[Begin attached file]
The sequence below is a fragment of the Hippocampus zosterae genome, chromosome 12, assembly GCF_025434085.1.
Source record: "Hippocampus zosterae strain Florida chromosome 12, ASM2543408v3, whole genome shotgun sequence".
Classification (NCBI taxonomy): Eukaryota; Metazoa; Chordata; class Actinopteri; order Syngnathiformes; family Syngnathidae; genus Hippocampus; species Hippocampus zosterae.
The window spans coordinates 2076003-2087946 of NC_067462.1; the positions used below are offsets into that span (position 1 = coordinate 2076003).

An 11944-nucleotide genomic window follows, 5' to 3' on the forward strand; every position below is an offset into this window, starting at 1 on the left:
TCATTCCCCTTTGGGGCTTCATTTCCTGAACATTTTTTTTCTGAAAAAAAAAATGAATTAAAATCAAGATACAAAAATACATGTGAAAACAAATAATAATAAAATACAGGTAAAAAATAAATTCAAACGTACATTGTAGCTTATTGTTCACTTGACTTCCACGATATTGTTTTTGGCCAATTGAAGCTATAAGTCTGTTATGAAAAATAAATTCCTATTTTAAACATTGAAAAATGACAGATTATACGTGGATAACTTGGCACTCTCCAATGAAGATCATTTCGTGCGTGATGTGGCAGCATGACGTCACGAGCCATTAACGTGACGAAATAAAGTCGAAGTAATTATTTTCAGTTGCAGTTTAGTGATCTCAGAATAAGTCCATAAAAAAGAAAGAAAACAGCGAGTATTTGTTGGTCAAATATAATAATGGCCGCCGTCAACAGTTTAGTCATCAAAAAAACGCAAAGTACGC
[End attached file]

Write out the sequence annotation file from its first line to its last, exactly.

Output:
The sequence below is a fragment of the Hippocampus zosterae genome, chromosome 12, assembly GCF_025434085.1.
Source record: "Hippocampus zosterae strain Florida chromosome 12, ASM2543408v3, whole genome shotgun sequence".
Classification (NCBI taxonomy): Eukaryota; Metazoa; Chordata; class Actinopteri; order Syngnathiformes; family Syngnathidae; genus Hippocampus; species Hippocampus zosterae.
The window spans coordinates 2076003-2087946 of NC_067462.1; the positions used below are offsets into that span (position 1 = coordinate 2076003).

An 11944-nucleotide genomic window follows, 5' to 3' on the forward strand; every position below is an offset into this window, starting at 1 on the left:
TCATTCCCCTTTGGGGCTTCATTTCCTGAACATTTTTTTTCTGAAAAAAAAAATGAATTAAAATCAAGATACAAAAATACATGTGAAAACAAATAATAATAAAATACAGGTAAAAAATAAATTCAAACGTACATTGTAGCTTATTGTTCACTTGACTTCCACGATATTGTTTTTGGCCAATTGAAGCTATAAGTCTGTTATGAAAAATAAATTCCTATTTTAAACATTGAAAAATGACAGATTATACGTGGATAACTTGGCACTCTCCAATGAAGATCATTTCGTGCGTGATGTGGCAGCATGACGTCACGAGCCATTAACGTGACGAAATAAAGTCGAAGTAATTATTTTCAGTTGCAGTTTAGTGATCTCAGAATAAGTCCATAAAAAAGAAAGAAAACAGCGAGTATTTGTTGGTCAAATATAATAATGGCCGCCGTCAACAGTTTAGTCATCAAAAAAACGCAAAGTACGC